In terms of cost, nutrition, and taste, home-baked hill treats are leagues ahead of mass produced cereal bars and rubbery malt loaf, insists Fliss Freeborn. Try these easy recipes and we're sure you'll agree.
Take a brownie. Take a flapjack. Squidge one on top of the other. You have a brownjack. Just what a long day in the hills/your harness/the climbing wall requires.
Nanaimo bars weren't mentioned, which is no surprise as most people haven't heard of them. But if you have a sweet tooth they're delicious.
This. Is the article, I have been waiting for.
Thanks for handing this info to us on a plate.
The recipes look excellent, but I'm a bit perturbed by her attitude towards malt loaf. Possibly not as nice as homemade cakes but lavishly buttered malt loaf and cheese is a superbly tasty energy dense snackette.
As you were.
This article has a good basic point that if you have the time and motivation to make your own snacks the that's got to be good as you'll know exactly what's in them. But slagging off all bought bars and snacks is really over the top. I read this thinking maybe the homemade snacks would be healthier than shop bought but they are rammed with sugar. And if you look at what is in malt loaf it's at least as healthy as anything described here. Pretty disappointing.
In fairness, the article is titled 'Five Calorie-packed Home-made Hill Bakes' so I anticipated the bakes being calorie packed. For me, on the hill, I'm happy with some of this coming from sugars. Certainly better than my jelly baby addiction....
I wouldn't fuel a longer walk just with bars but would balance this with other energy sources aswell. I would think of these bakes as being a component of a comprehensive fuelling approach.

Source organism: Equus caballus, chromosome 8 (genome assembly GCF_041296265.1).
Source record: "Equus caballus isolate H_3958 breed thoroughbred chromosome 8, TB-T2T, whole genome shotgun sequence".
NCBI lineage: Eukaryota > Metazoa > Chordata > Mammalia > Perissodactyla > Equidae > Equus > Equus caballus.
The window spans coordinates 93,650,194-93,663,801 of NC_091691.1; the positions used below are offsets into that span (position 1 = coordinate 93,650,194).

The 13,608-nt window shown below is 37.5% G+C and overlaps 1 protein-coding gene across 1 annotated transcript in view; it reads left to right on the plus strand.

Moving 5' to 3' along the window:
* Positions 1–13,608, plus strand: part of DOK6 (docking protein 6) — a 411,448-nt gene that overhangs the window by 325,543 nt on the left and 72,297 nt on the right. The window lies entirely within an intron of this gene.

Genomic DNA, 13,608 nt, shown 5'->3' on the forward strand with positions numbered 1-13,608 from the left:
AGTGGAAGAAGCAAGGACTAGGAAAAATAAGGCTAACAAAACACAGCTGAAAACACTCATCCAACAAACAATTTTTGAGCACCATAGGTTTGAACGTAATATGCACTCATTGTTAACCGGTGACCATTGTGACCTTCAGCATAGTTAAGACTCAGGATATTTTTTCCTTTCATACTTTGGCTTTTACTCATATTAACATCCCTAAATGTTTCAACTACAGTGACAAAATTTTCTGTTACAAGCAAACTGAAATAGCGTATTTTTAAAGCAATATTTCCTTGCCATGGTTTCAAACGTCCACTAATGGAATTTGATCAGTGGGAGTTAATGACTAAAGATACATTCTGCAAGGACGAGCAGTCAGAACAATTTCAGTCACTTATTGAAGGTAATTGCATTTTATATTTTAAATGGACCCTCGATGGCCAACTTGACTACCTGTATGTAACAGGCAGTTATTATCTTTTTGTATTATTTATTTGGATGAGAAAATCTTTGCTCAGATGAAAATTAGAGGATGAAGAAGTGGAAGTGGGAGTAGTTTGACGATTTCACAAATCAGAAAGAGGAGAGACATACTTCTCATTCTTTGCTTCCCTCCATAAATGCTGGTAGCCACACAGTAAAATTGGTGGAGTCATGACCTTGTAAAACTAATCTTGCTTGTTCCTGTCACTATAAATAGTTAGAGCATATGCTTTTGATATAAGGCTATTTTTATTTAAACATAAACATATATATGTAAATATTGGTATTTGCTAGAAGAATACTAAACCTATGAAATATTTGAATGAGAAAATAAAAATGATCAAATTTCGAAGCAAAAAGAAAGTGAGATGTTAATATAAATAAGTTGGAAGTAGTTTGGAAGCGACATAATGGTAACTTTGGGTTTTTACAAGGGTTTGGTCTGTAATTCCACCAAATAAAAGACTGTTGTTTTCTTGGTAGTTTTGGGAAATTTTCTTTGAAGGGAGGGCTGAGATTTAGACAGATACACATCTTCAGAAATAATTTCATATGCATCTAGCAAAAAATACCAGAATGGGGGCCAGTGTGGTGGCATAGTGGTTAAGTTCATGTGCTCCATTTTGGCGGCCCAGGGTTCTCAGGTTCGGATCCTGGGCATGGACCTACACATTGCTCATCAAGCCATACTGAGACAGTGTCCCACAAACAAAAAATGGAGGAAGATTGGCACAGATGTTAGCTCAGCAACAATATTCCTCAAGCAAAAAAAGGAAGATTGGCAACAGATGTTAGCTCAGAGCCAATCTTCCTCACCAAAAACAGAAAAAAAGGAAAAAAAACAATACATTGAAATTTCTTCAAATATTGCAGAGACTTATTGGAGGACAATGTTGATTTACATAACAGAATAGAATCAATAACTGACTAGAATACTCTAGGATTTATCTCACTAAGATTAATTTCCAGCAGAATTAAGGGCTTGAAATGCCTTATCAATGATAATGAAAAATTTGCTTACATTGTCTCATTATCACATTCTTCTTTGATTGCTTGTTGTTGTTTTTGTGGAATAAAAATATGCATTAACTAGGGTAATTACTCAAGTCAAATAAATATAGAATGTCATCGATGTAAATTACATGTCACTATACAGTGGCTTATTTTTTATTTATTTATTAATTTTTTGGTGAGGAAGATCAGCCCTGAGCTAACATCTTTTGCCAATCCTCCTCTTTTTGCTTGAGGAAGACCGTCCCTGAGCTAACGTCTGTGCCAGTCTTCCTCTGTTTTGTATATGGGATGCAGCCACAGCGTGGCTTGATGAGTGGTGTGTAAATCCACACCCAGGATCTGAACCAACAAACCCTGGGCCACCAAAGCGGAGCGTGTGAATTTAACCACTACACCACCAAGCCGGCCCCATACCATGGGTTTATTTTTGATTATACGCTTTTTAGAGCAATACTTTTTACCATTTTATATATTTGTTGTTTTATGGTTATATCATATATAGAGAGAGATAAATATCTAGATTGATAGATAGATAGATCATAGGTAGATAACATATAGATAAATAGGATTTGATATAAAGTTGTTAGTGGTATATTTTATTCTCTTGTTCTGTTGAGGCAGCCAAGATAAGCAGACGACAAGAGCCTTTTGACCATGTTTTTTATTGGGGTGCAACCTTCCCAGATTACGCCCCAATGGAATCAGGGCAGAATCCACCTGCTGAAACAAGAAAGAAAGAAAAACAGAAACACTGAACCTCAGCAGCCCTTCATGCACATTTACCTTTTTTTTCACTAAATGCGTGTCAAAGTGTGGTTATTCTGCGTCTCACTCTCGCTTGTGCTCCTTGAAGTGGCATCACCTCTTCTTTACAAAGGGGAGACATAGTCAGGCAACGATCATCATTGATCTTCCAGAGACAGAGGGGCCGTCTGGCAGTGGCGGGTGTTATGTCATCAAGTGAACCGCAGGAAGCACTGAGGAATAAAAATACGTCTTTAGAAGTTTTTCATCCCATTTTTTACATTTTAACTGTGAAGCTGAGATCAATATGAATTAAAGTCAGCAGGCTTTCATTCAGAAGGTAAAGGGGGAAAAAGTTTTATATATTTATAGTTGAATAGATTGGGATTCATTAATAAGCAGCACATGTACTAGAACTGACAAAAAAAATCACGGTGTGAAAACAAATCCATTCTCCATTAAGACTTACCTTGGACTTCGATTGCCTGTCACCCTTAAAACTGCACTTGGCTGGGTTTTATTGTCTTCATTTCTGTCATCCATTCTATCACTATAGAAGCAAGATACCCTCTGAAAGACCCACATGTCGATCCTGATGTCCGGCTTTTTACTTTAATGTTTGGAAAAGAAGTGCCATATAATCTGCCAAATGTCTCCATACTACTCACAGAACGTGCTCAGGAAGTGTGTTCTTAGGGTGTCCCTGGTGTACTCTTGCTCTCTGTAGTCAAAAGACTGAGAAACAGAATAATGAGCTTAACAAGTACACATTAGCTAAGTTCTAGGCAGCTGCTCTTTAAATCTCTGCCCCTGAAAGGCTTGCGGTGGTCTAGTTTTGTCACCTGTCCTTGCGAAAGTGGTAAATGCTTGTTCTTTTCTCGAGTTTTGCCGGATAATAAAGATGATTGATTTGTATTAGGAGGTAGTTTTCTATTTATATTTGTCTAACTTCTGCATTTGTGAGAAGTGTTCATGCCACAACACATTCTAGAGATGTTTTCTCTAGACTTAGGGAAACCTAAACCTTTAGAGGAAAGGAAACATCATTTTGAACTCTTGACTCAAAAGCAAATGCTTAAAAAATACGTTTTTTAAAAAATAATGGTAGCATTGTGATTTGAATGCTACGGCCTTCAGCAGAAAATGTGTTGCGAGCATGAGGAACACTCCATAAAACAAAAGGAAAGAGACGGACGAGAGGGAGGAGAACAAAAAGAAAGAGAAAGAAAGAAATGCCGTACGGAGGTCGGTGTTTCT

Fabulous ideas! I used to always make flapjack until I tried it one February in The Lakes and found it had frozen. We had to put all the pieces in my son's inside pockets and prod them periodically until we reckoned we could eat them without breaking our teeth. We finally ate them sat in the car at the end of the day. I therefore recently transitioned from flapjack to millionaire's shortbread which might get firm in winter but doesn't freeze. I never thought it was possible to have a snack that actually made a flask of cheap sugary hot chocolate seem savoury. During the summer though, I expect that millionaire's shortbread might get too slimy and gooey and make a mess of the inside of your rucksack. The secret to making sure that the shortbread can be chopped into lumps and survive a day in the rucksack seems to be to cook the caramel for a little longer than the recipe may say, so that it is fairly firm once cooled.
I like the recipes and I hope the people who use walking as a form of mental therapy also enjoy them.
I am very disappointed that you purport that ‘dabbling with recreational drugs in your early 20s, ’ is a low effort high reward activity.
A remarkably large number of young people suffer irreparable mental damage and there are the ones for whom the experience is fatal.
Please never joke about drugs. It is such a trigger for so many people.
I totally agree. Three days wild camping and completing Fisherfield 6 (well really 5) and An Teallach without home made high calorie snacks would have been not nearly so much fun. These recipes sound excellent, and much better than some 'worthy' recipes I've tried in the past from other publications. Cold pressed flapjack with dates and coconut water - yugh......
I agree with clochette above.
The amount of sugar in these recipes is far from healthy, or energy giving.